In 1838, successful English writer L.E.L. (Letitia Landon) makes a surprise marriage to George Maclean, chief administrator of Cape Coast, and travels with him to West Africa.
Right at the outset Letitia tells the reader that within two months of her arrival she will be dead, and thus her voice is written as from beyond the grave. But this is not a supernatural tale as such. It is constructed more like a play, with the intersecting dialogue enhanced with the thought processes of Letitia, George, the Methodist missionary Thomas Freeman, housekeeper Mrs Bailey, and Letitia’s friend and admirer, Brodie Cruikshank. Letitia gives them all the impression of thriving in her new environment with her writing to occupy her, but she misses her intellectual life in London and is becoming increasingly susceptible to a malign presence lurking in the shadows.
The unusual writing style works well for the most part, but Letitia is a difficult character to grasp, as she vacillates between intense love and disdain for her husband. She has secrets in her past that may account for some of her erratic behavior, plus she suffers from some “medical problem” that can only be guessed at. George is typically stoic and gruff. Freeman is a conflicted man who disturbs Letitia’s equilibrium on religion and slavery and Brodie’s true feelings are ambivalent.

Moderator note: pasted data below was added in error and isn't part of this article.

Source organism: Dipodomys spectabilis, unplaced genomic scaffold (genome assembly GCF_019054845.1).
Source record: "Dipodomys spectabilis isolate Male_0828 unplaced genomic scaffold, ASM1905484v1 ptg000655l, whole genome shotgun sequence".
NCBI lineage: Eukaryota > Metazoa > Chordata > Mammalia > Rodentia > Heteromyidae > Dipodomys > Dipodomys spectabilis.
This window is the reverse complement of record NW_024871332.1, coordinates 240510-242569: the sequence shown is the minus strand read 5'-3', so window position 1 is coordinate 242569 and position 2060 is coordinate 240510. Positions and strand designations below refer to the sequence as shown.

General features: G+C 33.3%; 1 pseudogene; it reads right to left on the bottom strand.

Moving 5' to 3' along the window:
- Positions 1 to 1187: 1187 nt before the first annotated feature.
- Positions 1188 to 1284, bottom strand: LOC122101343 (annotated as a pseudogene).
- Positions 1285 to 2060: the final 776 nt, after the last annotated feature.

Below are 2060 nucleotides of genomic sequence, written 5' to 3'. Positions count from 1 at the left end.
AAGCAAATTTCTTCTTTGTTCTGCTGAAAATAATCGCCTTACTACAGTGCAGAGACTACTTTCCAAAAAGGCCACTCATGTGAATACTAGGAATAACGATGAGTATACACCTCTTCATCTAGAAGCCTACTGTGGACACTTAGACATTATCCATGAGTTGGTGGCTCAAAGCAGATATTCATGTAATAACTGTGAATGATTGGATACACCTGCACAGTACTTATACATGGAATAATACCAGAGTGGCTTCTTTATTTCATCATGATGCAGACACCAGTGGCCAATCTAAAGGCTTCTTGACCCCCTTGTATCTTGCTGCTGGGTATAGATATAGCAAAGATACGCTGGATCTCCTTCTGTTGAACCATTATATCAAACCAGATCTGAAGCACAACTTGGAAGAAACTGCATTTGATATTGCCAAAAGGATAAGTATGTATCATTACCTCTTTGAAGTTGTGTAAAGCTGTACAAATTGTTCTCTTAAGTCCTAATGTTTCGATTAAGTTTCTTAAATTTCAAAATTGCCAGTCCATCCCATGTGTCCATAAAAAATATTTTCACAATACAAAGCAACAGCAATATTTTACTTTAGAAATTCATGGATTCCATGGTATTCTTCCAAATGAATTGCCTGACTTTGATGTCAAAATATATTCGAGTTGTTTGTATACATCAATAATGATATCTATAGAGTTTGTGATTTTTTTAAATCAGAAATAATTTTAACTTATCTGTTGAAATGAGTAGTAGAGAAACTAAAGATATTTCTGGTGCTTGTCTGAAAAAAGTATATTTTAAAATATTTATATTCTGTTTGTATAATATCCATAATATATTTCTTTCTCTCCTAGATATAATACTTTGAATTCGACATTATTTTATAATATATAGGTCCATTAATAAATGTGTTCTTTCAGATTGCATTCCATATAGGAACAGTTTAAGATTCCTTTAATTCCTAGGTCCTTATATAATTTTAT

The dramatic death of L.E.L in an exotic and remote place – seemingly by her own hand with prussic acid – became a cause célèbre in its day, and various theories have been expounded on it ever since. The novel’s ending is not overt but gives enough clues as to who, or what, might have been responsible, and it may inspire readers to research the real story for themselves. Recommended for its mystery and fascinating historical setting.